Surveillance, Privacy and The Law of Requisite Variety

Vasilis Katos, Frank Stowell, Peter Bednar

Research output: Chapter in Book/Report/Conference proceedingBook chapterResearchpeer-review

2 Citations (SciVal)


In both the academic literature and in the media there have been concerns expressed about the level of surveillance technologies used to facilitate security and its effect upon privacy. Government policies in the USA and the UK are continuing to increase surveillance technologies to counteract perceived terrorist threats. Reflecting upon Ashby’s Law of Requisite Variety, the authors conclude that these policies will not meet espoused ends and investigate an alternative strategy for policy making. The authors develop a methodology by drawing on an isomorphy of concepts from the discipline of Macroeconomics. This proposal is achieved by considering security and privacy as economic goods, where surveillance is seen as security technologies serving ID management and privacy is considered as being supported by ID assurance solutions. As the means of exploring the relationship between surveillance and privacy in terms of the proposed methodology, the authors use scenarios from a public report commissioned by the UK Government. The result of this exercise suggests that the proposed methodology could be a valuable tool for decision making at a strategic and aggregate level.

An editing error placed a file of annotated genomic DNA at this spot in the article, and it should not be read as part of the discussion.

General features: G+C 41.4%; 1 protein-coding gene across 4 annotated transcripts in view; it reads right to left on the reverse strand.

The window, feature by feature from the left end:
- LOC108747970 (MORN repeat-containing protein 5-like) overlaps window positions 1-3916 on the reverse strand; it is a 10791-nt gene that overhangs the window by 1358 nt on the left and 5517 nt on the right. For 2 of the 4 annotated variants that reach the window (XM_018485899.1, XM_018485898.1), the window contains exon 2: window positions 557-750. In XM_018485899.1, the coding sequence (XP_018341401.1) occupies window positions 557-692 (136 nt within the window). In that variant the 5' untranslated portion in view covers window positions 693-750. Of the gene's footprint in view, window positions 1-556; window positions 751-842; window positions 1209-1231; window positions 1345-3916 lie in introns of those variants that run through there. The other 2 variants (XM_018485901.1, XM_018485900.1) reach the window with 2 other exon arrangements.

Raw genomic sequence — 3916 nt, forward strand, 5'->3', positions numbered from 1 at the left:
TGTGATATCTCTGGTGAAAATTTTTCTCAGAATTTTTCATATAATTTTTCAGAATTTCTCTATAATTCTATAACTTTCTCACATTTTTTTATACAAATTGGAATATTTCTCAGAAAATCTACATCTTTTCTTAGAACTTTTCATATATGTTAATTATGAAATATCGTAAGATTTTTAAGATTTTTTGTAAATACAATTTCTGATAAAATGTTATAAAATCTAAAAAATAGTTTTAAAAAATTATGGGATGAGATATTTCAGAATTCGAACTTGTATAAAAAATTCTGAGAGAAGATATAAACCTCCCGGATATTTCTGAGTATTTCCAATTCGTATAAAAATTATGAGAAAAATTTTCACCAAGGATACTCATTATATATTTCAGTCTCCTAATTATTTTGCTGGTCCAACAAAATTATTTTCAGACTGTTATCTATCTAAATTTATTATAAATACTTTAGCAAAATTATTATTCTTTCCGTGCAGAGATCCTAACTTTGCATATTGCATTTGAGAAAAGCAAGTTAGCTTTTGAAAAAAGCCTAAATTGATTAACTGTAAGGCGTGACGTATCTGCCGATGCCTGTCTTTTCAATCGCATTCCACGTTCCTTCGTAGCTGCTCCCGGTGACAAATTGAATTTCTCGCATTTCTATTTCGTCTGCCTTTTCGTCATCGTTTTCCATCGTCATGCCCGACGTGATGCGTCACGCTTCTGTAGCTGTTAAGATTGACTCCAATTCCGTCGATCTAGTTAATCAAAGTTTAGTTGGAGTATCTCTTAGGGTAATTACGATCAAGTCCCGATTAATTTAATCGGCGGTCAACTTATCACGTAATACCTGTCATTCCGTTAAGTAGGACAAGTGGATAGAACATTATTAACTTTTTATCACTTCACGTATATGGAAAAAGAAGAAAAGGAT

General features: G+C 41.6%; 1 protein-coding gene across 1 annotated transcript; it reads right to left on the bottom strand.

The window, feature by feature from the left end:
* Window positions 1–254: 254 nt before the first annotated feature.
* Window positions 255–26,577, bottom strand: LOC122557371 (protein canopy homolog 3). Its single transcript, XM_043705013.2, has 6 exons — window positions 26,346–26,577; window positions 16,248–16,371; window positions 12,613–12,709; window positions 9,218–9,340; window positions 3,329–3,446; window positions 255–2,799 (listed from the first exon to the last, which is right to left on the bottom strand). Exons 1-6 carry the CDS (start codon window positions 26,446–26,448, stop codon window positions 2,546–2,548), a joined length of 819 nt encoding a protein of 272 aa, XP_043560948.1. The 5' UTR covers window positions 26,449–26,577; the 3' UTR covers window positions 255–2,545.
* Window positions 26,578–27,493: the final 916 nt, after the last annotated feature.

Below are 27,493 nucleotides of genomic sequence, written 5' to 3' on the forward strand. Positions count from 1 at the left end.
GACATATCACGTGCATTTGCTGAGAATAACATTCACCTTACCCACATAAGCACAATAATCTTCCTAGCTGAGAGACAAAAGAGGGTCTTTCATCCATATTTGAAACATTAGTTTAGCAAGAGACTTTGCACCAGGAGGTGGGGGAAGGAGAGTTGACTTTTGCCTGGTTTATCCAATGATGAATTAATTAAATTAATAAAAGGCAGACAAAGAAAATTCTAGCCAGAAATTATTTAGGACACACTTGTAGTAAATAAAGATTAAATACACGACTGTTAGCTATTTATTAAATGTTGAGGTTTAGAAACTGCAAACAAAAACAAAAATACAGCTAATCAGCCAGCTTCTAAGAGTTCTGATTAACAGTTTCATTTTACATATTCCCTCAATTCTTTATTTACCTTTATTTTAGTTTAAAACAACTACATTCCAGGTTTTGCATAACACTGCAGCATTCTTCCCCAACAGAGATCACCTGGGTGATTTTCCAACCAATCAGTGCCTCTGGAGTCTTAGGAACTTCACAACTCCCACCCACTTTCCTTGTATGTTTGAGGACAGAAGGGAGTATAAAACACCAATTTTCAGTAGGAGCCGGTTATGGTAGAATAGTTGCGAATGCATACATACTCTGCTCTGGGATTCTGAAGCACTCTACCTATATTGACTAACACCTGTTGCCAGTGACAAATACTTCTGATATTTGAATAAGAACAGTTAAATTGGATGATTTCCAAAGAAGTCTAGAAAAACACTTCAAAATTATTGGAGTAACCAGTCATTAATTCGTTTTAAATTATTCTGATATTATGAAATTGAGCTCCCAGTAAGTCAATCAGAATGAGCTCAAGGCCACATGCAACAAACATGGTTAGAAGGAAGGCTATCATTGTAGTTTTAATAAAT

Original languageEnglish
Title of host publicationData Privacy Management and Autonomous Spontaneous Security
EditorsJoaquin Garcia-Alfaro, Guillermo Navvaro-Arribas, Ana Cavalleri, Jean Leneutre
ISBN (Print)978-3-642-19347-7
Publication statusPublished - 2011

Publication series


Subject classification (UKÄ)

  • Information Systems, Social aspects


  • Ashby’s Law of Requisite Variety Systems Macroeconomics Surveillance Security Privacy


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